The Hara House is located in a compound near the coast of Vizcaya, just a few kilometers from Bilbao. The specific plot where the house is situated has a steep slope and an almost perfect north-south orientation. Therefore, the project's strategy arises from providing a unified response to both initial conditions.
As a result, two concrete planes with powerful cantilevers at their ends are defined, staggered between them, allowing the spaces to adapt to the slope of the terrain. The first plane houses the entrance, foyer, garage, gym, and other secondary rooms; while the second plane, which forms the roof of the building, houses the living spaces: bedrooms, kitchen, and living-dining area.
On the north face, these concrete planes break at their ends to form two blind parapets. This makes the north facade of the house stronger and more defensive, facing towards the entrance and the public street. These concrete parapets prevent the windows in the living area from being visible from the outside and, on the first floor, create a spacious continuous terrace.
In contrast, the south facade is much more private and intimate. Therefore, the architectural configuration becomes lighter: the concrete roof plane extends into a large cantilever towards the garden, keeping its edge as minimal as possible. Additionally, the south facade features larger windows and openings. Overall, the design at this point aims to blend the entire house with the garden and outdoor pool, thanks to the large windows and the porch created by the aforementioned cantilever.
There is also a desire to internally connect both facades through the arrangement of the main spaces. The kitchen and the dining-living area are located on the north-south axis and in the center of the house. The kitchen, which opens to the north terrace, has a large wooden sliding door that allows direct connection to the living space. This way, the north terrace and south porch are visually and spatially connected. The master bedroom, situated on the east side, is also pass-through: the bedroom faces south and the dressing room faces north, with the bathroom in the center. In contrast, the west wing is dedicated to three secondary bedrooms, each with its own bathroom.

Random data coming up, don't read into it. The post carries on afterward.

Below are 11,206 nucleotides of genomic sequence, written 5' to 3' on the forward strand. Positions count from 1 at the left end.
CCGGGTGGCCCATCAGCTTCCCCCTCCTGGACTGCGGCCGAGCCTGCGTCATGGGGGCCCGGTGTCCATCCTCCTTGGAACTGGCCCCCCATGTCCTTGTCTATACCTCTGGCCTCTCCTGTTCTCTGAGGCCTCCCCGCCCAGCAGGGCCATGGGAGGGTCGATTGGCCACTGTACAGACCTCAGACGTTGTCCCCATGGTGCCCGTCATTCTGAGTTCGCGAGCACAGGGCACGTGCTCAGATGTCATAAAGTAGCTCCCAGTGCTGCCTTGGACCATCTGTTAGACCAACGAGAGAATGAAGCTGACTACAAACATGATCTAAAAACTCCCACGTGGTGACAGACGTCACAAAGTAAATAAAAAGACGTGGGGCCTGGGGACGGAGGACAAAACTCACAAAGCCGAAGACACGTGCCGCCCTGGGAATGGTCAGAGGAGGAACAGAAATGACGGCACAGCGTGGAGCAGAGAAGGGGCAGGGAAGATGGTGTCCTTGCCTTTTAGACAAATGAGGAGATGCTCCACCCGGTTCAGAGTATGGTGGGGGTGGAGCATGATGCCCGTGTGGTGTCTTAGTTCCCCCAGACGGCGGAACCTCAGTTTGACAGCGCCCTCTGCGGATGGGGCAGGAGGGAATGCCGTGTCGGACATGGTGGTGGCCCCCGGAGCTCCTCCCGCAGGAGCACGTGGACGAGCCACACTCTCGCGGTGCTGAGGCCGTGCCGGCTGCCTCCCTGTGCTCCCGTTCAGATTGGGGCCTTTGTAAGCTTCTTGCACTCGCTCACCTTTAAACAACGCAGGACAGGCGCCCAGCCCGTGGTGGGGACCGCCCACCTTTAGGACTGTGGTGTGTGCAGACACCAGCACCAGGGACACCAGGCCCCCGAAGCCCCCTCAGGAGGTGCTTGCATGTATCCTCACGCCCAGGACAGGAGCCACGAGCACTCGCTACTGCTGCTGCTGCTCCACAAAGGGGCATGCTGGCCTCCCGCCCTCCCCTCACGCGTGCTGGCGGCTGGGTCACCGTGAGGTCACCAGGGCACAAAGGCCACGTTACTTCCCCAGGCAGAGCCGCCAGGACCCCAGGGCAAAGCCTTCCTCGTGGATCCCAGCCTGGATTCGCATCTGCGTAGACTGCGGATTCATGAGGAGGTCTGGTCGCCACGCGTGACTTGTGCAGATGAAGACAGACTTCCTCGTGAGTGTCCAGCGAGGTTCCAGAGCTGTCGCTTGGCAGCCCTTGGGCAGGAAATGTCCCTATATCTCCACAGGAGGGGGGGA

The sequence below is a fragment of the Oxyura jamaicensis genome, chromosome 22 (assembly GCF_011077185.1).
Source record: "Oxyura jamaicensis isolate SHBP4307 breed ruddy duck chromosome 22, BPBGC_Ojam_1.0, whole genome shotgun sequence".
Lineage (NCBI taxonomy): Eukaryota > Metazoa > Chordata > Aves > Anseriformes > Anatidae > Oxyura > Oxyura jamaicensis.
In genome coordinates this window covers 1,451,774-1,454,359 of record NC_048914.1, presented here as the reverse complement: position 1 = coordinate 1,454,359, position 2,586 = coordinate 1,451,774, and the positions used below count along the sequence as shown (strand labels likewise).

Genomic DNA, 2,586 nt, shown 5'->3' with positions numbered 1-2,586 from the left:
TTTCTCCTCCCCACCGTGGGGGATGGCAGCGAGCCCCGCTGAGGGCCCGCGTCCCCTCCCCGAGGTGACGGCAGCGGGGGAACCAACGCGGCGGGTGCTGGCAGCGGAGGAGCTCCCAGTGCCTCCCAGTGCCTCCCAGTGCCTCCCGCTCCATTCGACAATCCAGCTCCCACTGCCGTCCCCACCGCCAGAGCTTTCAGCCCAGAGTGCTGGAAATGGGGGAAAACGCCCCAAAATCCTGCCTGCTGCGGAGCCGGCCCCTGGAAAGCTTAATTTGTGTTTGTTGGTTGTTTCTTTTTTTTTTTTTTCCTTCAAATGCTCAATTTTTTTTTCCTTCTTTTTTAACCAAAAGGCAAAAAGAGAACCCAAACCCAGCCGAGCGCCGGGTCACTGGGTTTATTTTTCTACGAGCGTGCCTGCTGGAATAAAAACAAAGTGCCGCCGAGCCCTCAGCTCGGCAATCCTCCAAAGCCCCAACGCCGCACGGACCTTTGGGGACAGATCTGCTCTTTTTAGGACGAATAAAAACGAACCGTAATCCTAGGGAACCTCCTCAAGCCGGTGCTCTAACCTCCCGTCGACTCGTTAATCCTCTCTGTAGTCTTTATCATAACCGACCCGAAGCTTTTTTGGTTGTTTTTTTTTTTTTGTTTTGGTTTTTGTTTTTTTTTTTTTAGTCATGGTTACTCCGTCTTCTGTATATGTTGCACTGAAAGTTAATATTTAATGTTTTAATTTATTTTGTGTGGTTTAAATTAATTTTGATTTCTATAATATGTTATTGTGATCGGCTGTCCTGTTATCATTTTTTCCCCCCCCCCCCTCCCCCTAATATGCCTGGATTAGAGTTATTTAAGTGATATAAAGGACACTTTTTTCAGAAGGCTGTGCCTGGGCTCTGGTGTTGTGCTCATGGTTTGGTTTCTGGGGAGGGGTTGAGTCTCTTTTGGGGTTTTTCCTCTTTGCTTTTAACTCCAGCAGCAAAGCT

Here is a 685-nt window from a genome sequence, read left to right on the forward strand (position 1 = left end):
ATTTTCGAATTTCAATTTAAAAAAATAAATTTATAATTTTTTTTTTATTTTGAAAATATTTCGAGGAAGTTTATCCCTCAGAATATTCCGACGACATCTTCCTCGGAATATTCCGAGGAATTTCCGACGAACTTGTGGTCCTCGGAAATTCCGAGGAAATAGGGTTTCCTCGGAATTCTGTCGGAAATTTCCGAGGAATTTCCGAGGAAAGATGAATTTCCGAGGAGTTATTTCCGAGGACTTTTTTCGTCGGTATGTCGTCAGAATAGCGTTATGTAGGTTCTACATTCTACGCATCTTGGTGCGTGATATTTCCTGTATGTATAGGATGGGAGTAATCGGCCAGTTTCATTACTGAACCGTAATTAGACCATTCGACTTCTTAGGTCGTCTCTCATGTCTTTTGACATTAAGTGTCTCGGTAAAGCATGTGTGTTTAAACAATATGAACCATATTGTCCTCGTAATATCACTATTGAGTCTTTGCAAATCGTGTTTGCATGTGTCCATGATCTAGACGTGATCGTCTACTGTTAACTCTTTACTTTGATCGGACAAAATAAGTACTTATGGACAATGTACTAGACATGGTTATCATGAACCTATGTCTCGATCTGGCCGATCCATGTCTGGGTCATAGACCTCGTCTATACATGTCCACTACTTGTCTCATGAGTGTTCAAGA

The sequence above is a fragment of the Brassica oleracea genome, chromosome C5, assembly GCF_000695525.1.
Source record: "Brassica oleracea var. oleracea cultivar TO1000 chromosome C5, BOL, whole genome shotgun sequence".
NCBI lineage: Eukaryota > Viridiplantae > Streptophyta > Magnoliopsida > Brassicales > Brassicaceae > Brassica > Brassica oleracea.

The materials used in the project aim to create a harmonious dialogue with each other and blend with the lush vegetation surrounding the plot. The strong presence of concrete is contrasted, in part, with its texture: the front and underside of the cantilevers are finished with a wooden texture. This also relates the concrete to the wooden cladding on certain parts of the facade, such as the garage door and the entrance on the north facade, as well as the entire front of the south facade, which is finished with chestnut wood slats. The rest of the façade -including the sides and the north front which is not visible from the outside- is finished with white lime mortar in order to remain in the background.
Inside, the natural character of the project's materials is achieved through several elements: all vertical surfaces are finished with light beige clay plaster, while the floor and several sliding doors are made of oak wood. The finishing touch in this material palette is provided by the central piece that houses the fireplace and separates the living area from the bedroom hallway: all its surfaces are covered in grayish limestone.
The furniture naturally complements the architectural space, with the use of noble wood for dining chairs and table; light colors and cream tones for sofas, rugs, and armchairs; and a stone-like appearance for the kitchen island, conceived as a solid block without joints or divisions. The pendant lamps and fixtures, always slim and elegant due to their metallic structure, are chosen in dark tones to stand out as decorative elements floating in space.
In conclusion, this project finds its leitmotif in the surrounding environment: the orientation, the slope of the plot, and the views. Through a strong structure of reinforced concrete, with large cantilevers in both directions, the project and the configuration of spaces unfold clearly and logically. Towards the south, the house projects itself through large windows and a spacious porch to merge with the private garden. However, towards the north and the public surroundings, the house presents a more robust and defensive facade.